Ever feel like you’ve got ideas for days… until you actually sit down to write?
You’re not alone!
Creativity comes and goes. Just because you were bursting with ideas yesterday doesn’t mean you’ll be brimming over with them today. And when your mind is a barren idea desert… it doesn’t mean it’ll always be that way.
You can get through those dry spells and get your writing “mojo” back. Here are five ways to go about it.
1. Push through it.
Sometimes the biggest obstacle we face as writers is lack of confidence. I like to think of it as a little gremlin that sits on my shoulder, shouting about how terrible all my ideas are as soon as I write them down.
If nothing “good” comes to mind when you sit down to write, and your gremlin is particularly verbose… don’t panic! You can silence the little monster.
First, mentally let yourself off the hook. Know that every writer gets stuck, sometimes — no matter how many successful projects they’ve completed. You’ll inevitably get stuck, too. And you CAN get out of it. But you have to believe that in order to push through.
Next, write something the great Ann Handley calls “TUFD,” or “The Ugly First Draft.” In her book, Everybody Writes, Ann’s process is to first know your objective, then write an outline, and then… just write. Let all of the words flow out of you, no matter how terrible they are.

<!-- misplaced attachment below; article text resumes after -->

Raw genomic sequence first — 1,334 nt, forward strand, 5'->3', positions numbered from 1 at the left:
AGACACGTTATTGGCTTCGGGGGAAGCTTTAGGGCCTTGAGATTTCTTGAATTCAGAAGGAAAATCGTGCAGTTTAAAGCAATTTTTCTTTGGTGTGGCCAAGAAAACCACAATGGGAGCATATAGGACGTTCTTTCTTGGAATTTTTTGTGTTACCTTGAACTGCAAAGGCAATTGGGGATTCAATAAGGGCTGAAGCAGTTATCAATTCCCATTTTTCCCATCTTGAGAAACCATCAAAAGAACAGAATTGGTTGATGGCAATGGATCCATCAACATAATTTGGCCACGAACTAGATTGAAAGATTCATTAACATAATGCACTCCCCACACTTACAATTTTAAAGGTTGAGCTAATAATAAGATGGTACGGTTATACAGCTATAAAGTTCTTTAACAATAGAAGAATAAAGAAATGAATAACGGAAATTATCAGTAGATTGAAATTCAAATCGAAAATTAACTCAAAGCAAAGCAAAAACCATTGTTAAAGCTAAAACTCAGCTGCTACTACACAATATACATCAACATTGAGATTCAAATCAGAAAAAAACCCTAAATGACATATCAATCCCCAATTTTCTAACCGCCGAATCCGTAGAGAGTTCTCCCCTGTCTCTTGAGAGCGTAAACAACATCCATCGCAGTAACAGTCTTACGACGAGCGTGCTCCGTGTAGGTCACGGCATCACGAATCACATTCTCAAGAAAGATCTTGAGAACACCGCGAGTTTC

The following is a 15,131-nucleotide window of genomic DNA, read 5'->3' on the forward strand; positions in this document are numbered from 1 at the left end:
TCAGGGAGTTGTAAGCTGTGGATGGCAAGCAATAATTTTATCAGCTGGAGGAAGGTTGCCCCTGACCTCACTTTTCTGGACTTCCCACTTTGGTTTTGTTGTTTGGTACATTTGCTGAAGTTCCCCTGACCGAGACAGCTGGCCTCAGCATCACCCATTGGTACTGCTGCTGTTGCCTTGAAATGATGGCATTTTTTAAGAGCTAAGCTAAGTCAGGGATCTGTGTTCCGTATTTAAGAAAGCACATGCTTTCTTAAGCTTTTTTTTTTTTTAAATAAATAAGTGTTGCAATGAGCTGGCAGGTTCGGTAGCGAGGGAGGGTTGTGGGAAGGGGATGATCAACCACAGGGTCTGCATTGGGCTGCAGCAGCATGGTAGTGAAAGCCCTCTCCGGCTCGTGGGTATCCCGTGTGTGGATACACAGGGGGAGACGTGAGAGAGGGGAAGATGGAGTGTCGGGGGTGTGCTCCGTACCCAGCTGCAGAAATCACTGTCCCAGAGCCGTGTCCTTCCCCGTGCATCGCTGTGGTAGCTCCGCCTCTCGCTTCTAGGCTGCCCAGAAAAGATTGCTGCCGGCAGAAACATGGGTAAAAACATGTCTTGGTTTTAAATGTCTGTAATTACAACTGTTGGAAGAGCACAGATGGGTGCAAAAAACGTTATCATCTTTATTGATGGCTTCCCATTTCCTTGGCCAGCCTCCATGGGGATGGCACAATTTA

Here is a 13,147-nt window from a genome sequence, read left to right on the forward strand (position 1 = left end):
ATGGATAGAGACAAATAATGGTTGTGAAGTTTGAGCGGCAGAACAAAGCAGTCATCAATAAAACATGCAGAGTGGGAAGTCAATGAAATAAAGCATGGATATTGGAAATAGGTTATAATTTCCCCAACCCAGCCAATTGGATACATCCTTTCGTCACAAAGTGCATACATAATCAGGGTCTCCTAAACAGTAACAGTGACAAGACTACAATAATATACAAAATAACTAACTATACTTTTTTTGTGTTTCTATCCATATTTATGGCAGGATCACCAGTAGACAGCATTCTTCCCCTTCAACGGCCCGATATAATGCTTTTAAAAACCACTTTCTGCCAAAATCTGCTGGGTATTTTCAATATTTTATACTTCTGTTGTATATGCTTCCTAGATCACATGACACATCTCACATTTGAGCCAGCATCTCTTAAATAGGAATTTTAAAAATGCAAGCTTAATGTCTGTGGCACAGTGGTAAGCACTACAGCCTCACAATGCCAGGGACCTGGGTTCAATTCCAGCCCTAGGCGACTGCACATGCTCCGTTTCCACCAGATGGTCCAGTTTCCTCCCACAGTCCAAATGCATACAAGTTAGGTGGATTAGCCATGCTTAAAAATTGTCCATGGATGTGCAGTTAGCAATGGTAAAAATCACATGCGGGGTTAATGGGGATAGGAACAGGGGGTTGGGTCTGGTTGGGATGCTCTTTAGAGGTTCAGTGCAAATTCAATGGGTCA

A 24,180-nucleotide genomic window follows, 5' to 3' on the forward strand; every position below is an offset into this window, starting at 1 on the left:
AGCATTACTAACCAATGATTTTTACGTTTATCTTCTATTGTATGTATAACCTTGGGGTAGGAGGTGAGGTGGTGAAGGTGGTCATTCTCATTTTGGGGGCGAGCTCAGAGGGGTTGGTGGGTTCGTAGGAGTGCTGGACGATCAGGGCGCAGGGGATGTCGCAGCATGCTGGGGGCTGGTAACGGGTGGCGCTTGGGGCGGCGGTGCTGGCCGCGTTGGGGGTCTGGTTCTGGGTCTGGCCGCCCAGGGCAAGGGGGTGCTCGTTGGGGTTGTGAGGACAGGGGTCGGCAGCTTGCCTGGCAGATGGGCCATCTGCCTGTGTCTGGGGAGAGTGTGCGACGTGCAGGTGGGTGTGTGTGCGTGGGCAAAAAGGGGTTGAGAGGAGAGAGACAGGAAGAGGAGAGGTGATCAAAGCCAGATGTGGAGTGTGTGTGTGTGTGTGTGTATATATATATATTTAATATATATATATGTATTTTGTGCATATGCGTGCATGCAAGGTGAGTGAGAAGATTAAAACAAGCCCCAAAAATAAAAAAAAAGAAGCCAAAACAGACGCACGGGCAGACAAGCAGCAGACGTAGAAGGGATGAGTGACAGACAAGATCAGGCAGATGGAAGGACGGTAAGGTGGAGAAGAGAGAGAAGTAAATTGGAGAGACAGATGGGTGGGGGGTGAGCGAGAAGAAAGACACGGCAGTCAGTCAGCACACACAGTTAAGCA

“Very often, the people you think of as good writers are terrible writers on their first drafts. But here’s their secret: They are excellent editors of their own work.” – Ann Handley, Everybody Writes
The trick, here, is to speed past that uncomfortable “gremlin zone” by acknowledging to yourself right off the bat that what you’re writing is not your final draft — and it might not be good, yet.
Personally, I think you can do this even before you have a solid idea or outline for your piece. Sometimes it takes a while for a good idea to come… and even to come up with an outline.
I find writing a few terrible paragraphs can sometimes jumpstart whatever needs to happen in my brain to uncover a good idea.